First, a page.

Dynamically Scaling out Storage

Michael Vizard

When it comes to high-end storage, there is a lot of built-in automation and support for things like parallel processing that allows these systems to dynamically scale.

The problem now is that with the advent of virtualization, smaller IT organizations now need the same kinds of capabilities at a fraction of the cost.

That issue is what led to the development of NASg 2.0 from Gridstore, a provider of NAS storage systems targeted to the small-to-medium business (SMB) market. According to Gridstore CEO Kelly Murphy, NASg 2.0 is built around a distributed grid architecture that allows IT organizations to truly scale out storage. Each storage node added to the system dynamically becomes part of the larger virtual storage pool, and access to the data is managed via parallel I/O channels to maximize performance.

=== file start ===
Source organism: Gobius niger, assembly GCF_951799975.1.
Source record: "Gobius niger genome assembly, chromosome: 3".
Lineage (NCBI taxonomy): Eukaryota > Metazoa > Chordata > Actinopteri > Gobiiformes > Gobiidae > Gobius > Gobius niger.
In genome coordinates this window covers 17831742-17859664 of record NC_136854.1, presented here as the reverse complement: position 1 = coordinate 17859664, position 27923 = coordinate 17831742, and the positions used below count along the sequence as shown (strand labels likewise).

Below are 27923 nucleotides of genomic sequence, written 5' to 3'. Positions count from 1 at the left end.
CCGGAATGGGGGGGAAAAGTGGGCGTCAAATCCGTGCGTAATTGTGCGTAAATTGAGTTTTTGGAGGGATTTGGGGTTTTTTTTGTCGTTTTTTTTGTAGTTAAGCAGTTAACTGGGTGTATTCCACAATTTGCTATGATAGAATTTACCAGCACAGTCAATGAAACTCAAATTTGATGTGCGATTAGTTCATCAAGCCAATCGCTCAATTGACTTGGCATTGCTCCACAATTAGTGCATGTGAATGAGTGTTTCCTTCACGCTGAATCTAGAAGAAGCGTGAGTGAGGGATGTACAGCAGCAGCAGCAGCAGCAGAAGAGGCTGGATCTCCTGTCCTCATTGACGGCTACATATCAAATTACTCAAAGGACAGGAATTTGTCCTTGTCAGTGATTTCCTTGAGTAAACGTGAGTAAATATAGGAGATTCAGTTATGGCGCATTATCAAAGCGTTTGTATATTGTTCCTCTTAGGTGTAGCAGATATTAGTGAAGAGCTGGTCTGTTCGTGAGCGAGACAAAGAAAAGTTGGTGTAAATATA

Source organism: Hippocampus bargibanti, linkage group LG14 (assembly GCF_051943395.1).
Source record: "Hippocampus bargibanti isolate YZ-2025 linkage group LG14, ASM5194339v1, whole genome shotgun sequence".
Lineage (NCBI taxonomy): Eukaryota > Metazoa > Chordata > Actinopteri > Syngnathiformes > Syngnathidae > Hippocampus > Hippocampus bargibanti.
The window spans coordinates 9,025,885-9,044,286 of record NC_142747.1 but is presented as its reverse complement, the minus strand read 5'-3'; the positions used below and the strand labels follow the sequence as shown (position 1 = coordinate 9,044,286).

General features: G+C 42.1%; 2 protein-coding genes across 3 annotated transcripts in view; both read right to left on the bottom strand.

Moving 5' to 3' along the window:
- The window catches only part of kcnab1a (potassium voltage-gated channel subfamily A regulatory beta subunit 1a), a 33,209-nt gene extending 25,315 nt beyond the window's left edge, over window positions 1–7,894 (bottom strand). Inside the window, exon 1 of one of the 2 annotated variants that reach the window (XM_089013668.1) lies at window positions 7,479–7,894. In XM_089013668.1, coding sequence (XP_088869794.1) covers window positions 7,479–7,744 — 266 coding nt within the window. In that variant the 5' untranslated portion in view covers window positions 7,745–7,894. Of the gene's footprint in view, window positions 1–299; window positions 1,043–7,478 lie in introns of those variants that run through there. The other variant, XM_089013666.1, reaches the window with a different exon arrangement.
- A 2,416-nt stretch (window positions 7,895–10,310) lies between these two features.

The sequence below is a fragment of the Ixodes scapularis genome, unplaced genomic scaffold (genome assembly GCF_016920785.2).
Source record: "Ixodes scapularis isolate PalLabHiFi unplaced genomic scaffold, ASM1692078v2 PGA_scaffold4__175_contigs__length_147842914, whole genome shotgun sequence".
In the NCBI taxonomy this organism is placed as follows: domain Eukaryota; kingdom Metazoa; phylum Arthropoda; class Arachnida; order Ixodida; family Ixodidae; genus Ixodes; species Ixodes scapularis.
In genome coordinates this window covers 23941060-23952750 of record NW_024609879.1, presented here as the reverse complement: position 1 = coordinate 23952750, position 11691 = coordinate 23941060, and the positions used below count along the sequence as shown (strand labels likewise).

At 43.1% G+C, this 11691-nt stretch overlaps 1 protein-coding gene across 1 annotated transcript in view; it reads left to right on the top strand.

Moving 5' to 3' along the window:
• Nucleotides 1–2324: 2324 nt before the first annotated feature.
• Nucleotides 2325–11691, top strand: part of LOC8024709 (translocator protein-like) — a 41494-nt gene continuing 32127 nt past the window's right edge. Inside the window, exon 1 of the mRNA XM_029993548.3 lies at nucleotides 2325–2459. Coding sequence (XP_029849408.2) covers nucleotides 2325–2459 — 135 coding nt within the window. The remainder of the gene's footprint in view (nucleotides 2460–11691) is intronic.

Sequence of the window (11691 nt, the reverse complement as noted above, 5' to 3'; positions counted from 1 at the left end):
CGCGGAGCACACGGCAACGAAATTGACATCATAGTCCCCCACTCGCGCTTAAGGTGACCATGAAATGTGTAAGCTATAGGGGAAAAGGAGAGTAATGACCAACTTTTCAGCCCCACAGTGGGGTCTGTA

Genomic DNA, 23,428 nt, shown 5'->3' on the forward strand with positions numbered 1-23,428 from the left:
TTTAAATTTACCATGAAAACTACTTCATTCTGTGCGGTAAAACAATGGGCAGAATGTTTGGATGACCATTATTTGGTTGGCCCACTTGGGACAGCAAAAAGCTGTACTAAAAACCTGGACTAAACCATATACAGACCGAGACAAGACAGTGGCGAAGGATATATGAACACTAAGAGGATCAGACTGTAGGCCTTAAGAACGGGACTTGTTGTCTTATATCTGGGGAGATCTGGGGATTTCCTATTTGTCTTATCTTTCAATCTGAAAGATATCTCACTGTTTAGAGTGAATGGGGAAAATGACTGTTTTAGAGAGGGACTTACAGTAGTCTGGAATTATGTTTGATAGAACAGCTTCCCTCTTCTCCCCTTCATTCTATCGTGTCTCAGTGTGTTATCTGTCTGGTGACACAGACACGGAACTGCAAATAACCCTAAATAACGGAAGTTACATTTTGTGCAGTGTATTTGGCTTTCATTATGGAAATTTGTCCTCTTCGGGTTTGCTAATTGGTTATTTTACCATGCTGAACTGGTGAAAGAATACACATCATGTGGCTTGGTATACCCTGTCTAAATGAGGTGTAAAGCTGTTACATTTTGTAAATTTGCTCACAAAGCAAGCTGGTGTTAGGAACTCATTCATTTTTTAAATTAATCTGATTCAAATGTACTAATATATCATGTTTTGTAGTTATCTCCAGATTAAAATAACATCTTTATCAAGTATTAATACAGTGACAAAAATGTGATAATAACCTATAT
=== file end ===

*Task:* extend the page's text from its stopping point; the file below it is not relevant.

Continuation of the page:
The latest NASg 2.0 offering, which runs Windows Embedded on each storage node, is now four times faster than the company's previous offering and features 1GB of RAM and support for 1Gb Ethernet network integration cards. In addition, the new systems include support for Microsoft Active Directory.

What's interesting about this is that storage management is becoming complex at all levels of IT. Going forward, that means that IT organizations of all sizes are going to have to have access to sophisticated storage management systems. The issue that they will need to overcome, however, is how to gain access to that class of storage management systems without having dedicated storage management professionals around to manage those systems.

More than likely that means we'll soon see a lot more interest in grid storage architectures that, like Gridstore, automate most of the manual tasks associated with storage management. And once that happens, we should see fairly sophisticated storage systems being deployed at all levels of IT, even though most of that sophistication will be transparent to the people actually running them.

Add Comment      Leave a comment on this blog post

Post a comment





(Maximum characters: 1200). You have 1200 characters left.



Subscribe to our Newsletters

Sign up now and get the best business technology insights direct to your inbox.